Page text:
Massey University vice chancellor Jan Thomas is standing firm over her decision to ban former MP and Reserve Bank governor Don Brash from speaking at an event.

Brash was due to speak at an event tomorrow as part of a series of political talks at the Manawatū campus, hosted by the Politics Society.

The society had originally met the requirements of hosting an event but alerted the university of threats against security and public safety, which was acted upon.

"The event had been planned through the student association and they had agreed with all the requirements to use our venue so we were quite comfortable with that," Thomas told Newstalk ZB today.


"When they raised their concerns over their ability to meet those terms and conditions as a result of a surge in social media and so on, we then looked at it and made a decision."

The controversial decision by Massey University has added fuel to the free speech debate in New Zealand.

In an earlier statement, the university referred to Brash as the Hobson's Pledge founder and supporter of controversial Canadian speakers Lauren Southern and Stefan Molyneux.

Brash is also a member of the Free Speech Coalition which was formed after a decision was made by Auckland Council to ban the speakers from its venues.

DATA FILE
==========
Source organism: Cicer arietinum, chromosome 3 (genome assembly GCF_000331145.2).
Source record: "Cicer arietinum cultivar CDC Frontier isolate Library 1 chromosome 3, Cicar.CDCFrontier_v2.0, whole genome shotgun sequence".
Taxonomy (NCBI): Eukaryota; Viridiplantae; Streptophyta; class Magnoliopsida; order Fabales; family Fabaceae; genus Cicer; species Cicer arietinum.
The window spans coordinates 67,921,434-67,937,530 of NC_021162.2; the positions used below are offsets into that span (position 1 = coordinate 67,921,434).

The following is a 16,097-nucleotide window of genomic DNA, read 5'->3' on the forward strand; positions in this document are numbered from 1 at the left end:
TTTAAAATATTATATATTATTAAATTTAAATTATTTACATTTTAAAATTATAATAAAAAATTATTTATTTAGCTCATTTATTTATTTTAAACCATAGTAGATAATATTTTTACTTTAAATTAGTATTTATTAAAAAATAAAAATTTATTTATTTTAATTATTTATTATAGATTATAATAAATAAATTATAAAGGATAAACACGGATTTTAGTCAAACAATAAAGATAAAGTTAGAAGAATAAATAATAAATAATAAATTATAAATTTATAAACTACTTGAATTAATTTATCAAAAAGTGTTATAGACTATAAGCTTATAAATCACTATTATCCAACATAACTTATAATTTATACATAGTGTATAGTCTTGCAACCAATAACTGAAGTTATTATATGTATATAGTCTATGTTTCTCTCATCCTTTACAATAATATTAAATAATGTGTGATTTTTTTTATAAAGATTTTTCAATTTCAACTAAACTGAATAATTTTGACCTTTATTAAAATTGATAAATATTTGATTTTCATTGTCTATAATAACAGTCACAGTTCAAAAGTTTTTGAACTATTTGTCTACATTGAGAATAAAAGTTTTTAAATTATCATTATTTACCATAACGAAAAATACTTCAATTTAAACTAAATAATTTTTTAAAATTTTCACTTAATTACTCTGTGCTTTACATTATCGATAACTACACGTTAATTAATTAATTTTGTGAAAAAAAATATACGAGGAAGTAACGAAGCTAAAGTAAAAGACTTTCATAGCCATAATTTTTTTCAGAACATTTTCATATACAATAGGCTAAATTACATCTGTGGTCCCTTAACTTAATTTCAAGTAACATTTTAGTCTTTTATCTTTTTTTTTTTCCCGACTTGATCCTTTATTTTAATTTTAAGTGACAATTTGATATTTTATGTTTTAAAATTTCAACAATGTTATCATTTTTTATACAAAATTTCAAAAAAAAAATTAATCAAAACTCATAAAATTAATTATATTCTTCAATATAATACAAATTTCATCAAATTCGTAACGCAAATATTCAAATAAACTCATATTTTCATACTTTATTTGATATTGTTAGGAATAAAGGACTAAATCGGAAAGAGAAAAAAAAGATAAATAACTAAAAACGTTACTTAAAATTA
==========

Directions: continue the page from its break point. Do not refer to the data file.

The coalition argued the move on the part of the council was a breach of the principles of free speech.

Brash told Larry Williams on Newstalk ZB he was defending the right to freedom of speech, not the opinions that Southern and Molyneux share.

"The irony is, I to speak about my time as National party leader between 2003 and 2006, I wasn't talking about current events at all.

"In my speech notes, I make no reference to the Canadians or to the Hobson speech or anything else," he said.


Brash believed Thomas kicked him from the event plainly because she didn't share the same views as him.

Prime Minister Jacinda Arden weighed in on the Brash and Massey University conflict, stating that it was an "overreaction on the part of the university".

"There'll be a number of examples over the years where politicians and ex-politicians have gone on to campuses and there has been a bit of a stir around their views and people using their voice to either protest or support," she said.

ACT party leader David Seymour also chimed in, calling for the resignation of Thomas.

Brash is scheduled to speak in a debate at the University of Auckland on Thursday and as far as the university is aware, the event will go ahead.

Brash has said Thomas had no grounds to call him a supporter of Southern and Molyneux.